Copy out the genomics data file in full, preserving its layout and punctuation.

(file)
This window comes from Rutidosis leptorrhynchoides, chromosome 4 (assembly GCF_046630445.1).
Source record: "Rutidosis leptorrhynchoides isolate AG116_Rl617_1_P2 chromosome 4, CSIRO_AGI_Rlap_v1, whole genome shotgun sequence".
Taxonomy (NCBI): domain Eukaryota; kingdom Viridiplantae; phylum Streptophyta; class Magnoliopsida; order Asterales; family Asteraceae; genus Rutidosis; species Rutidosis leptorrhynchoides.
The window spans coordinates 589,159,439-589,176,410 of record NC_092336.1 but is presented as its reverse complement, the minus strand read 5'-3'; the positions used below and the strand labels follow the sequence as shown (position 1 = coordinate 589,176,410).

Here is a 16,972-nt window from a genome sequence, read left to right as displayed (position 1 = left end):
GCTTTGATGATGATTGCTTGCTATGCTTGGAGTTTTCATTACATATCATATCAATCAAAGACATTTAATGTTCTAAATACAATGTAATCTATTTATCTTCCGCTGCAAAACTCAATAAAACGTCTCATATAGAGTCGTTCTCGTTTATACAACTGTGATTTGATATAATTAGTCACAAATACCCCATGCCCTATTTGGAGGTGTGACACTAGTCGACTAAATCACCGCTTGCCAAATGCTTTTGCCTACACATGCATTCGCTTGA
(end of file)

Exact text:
This window comes from Rutidosis leptorrhynchoides, chromosome 4 (assembly GCF_046630445.1).
Source record: "Rutidosis leptorrhynchoides isolate AG116_Rl617_1_P2 chromosome 4, CSIRO_AGI_Rlap_v1, whole genome shotgun sequence".
Taxonomy (NCBI): domain Eukaryota; kingdom Viridiplantae; phylum Streptophyta; class Magnoliopsida; order Asterales; family Asteraceae; genus Rutidosis; species Rutidosis leptorrhynchoides.
The window spans coordinates 589,159,439-589,176,410 of record NC_092336.1 but is presented as its reverse complement, the minus strand read 5'-3'; the positions used below and the strand labels follow the sequence as shown (position 1 = coordinate 589,176,410).

Here is a 16,972-nt window from a genome sequence, read left to right as displayed (position 1 = left end):
GCTTTGATGATGATTGCTTGCTATGCTTGGAGTTTTCATTACATATCATATCAATCAAAGACATTTAATGTTCTAAATACAATGTAATCTATTTATCTTCCGCTGCAAAACTCAATAAAACGTCTCATATAGAGTCGTTCTCGTTTATACAACTGTGATTTGATATAATTAGTCACAAATACCCCATGCCCTATTTGGAGGTGTGACACTAGTCGACTAAATCACCGCTTGCCAAATGCTTTTGCCTACACATGCATTCGCTTGA